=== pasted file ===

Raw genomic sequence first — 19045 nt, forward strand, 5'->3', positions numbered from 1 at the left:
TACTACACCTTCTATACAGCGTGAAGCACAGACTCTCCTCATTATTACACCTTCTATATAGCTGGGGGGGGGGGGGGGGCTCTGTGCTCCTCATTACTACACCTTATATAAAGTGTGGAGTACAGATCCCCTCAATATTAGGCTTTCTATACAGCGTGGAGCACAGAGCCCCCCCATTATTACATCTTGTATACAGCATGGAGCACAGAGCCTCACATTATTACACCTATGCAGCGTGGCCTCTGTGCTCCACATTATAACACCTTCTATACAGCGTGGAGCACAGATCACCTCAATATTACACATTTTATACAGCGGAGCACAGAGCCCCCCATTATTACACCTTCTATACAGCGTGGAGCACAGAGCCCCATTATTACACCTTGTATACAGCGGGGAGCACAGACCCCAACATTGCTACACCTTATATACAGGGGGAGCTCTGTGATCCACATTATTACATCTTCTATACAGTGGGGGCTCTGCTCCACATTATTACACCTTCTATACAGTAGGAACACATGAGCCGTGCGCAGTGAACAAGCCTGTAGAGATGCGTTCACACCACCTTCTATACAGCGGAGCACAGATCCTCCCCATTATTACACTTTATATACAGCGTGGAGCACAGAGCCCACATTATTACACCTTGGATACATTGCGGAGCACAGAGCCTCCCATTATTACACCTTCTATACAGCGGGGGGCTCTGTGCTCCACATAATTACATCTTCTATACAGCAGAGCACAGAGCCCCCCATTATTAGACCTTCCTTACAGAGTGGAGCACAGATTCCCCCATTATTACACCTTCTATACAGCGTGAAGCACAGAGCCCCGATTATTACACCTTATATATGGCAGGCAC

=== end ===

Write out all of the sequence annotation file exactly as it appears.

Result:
Raw genomic sequence first — 19045 nt, forward strand, 5'->3', positions numbered from 1 at the left:
TACTACACCTTCTATACAGCGTGAAGCACAGACTCTCCTCATTATTACACCTTCTATATAGCTGGGGGGGGGGGGGGGGCTCTGTGCTCCTCATTACTACACCTTATATAAAGTGTGGAGTACAGATCCCCTCAATATTAGGCTTTCTATACAGCGTGGAGCACAGAGCCCCCCCATTATTACATCTTGTATACAGCATGGAGCACAGAGCCTCACATTATTACACCTATGCAGCGTGGCCTCTGTGCTCCACATTATAACACCTTCTATACAGCGTGGAGCACAGATCACCTCAATATTACACATTTTATACAGCGGAGCACAGAGCCCCCCATTATTACACCTTCTATACAGCGTGGAGCACAGAGCCCCATTATTACACCTTGTATACAGCGGGGAGCACAGACCCCAACATTGCTACACCTTATATACAGGGGGAGCTCTGTGATCCACATTATTACATCTTCTATACAGTGGGGGCTCTGCTCCACATTATTACACCTTCTATACAGTAGGAACACATGAGCCGTGCGCAGTGAACAAGCCTGTAGAGATGCGTTCACACCACCTTCTATACAGCGGAGCACAGATCCTCCCCATTATTACACTTTATATACAGCGTGGAGCACAGAGCCCACATTATTACACCTTGGATACATTGCGGAGCACAGAGCCTCCCATTATTACACCTTCTATACAGCGGGGGGCTCTGTGCTCCACATAATTACATCTTCTATACAGCAGAGCACAGAGCCCCCCATTATTAGACCTTCCTTACAGAGTGGAGCACAGATTCCCCCATTATTACACCTTCTATACAGCGTGAAGCACAGAGCCCCGATTATTACACCTTATATATGGCAGGCAC